Russian Soldiers Seen Using VR-Controlled Kamikaze Drones
Russia's Ministry of Defense has issued a boast about the technology of new drones it has for use in its invasion of Ukraine.
Moscow has relied on Iranian-made Shahed-136 UAVs, known as "kamikaze drones" for its air attacks on Ukrainian infrastructure over the last few months. However, British defense officials said in February that Moscow had likely "exhausted" its numbers of the drones and "will probably seek additional supplies.''
On Thursday, the Russian MOD released video that it said showed paratroopers using, "Boomerang VR (Virtual Reality) headset-controlled kamikaze drones."
"The Airborne Force's UAV units actively employ Boomerang small-size FPV (first person view) quadcopters to storm Ukrainian army positions," said the post, which was also reported by the state news agency Tass.
The Russian Ministry of Defense disclosed no information about who was making or supplying the drones.
An operator controls the device using a VR headset to search for and hit a target. An assistant operator launches the drone and tracks its flight direction to help guide the operator.
The Russian MOD said it had four rotors, four small engines and a large storage battery. Highly maneuverable, the UAV is said to travel at up to 110 miles per hour and hit moving targets, as well as troops in dugouts and special shelters.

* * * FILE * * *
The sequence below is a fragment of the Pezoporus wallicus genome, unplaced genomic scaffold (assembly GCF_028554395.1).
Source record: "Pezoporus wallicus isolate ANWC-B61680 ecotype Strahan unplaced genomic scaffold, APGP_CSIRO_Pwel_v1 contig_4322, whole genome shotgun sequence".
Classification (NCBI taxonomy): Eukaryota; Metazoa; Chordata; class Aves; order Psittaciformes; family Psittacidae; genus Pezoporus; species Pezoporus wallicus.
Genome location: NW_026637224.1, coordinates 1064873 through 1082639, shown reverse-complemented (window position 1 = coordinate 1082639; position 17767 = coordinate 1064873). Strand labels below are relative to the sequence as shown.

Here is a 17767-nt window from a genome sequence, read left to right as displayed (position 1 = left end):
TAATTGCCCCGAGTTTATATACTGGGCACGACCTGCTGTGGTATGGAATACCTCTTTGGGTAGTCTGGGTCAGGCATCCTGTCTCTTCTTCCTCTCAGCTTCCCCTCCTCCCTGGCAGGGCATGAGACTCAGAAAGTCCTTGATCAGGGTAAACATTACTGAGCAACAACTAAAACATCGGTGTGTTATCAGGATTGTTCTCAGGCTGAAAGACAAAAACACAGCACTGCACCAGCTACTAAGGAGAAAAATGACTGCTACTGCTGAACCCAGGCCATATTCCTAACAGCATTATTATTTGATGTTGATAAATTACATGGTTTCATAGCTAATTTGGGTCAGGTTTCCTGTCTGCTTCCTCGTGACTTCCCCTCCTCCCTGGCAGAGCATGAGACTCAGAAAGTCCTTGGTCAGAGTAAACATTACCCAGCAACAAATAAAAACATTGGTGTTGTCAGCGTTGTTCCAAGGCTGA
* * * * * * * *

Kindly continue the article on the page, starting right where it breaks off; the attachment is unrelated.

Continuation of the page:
"As its main feature, the kamikaze drone carries a special container filled with striking elements and stuffed with explosives and a detonator," Tass reported.
Because it did not have a satellite communication module, "the anti-drone gun is powerless against it," according to the ministry, which said they can be steered at "a minimal altitude just above tree tops."
Newsweek has contacted the Ukrainian Defense Ministry for comment.
Abishur Prakash, a co-founder and geopolitical futurist at the Toronto-based Center for Innovating the Future, said that VR was a modern technology entering the war in Ukraine which might fall under global scrutiny.
"The West might be critical of companies who are investing in firms supplying Russia with drones or VR-systems," he told Newsweek. "Meanwhile, there could be a big opportunity for firms in China and Iran—or even other nations in Asia and the Middle East—to supply the hunger for new tech, drawing these nations into the war in deeper ways."
He said that VR that might be used by Russia and Ukraine could also be used to predict social unrest in certain areas. "For now, VR is being used to direct drones but soon, its use could expand," he said.
Moscow has accused Kyiv of using drones to strike into Russian territory and there has been a recent spate of what Russian media have dubbed "unidentified flying objects," or UFOs, which have been neither directly claimed nor denied by Ukraine.
Meanwhile, the U.S. has expressed concern that Moscow is looking to China to source drones similar to the Shahed-136s and that Beijing may soon give "lethal support" to Russia's war effort. China has rejected the claims.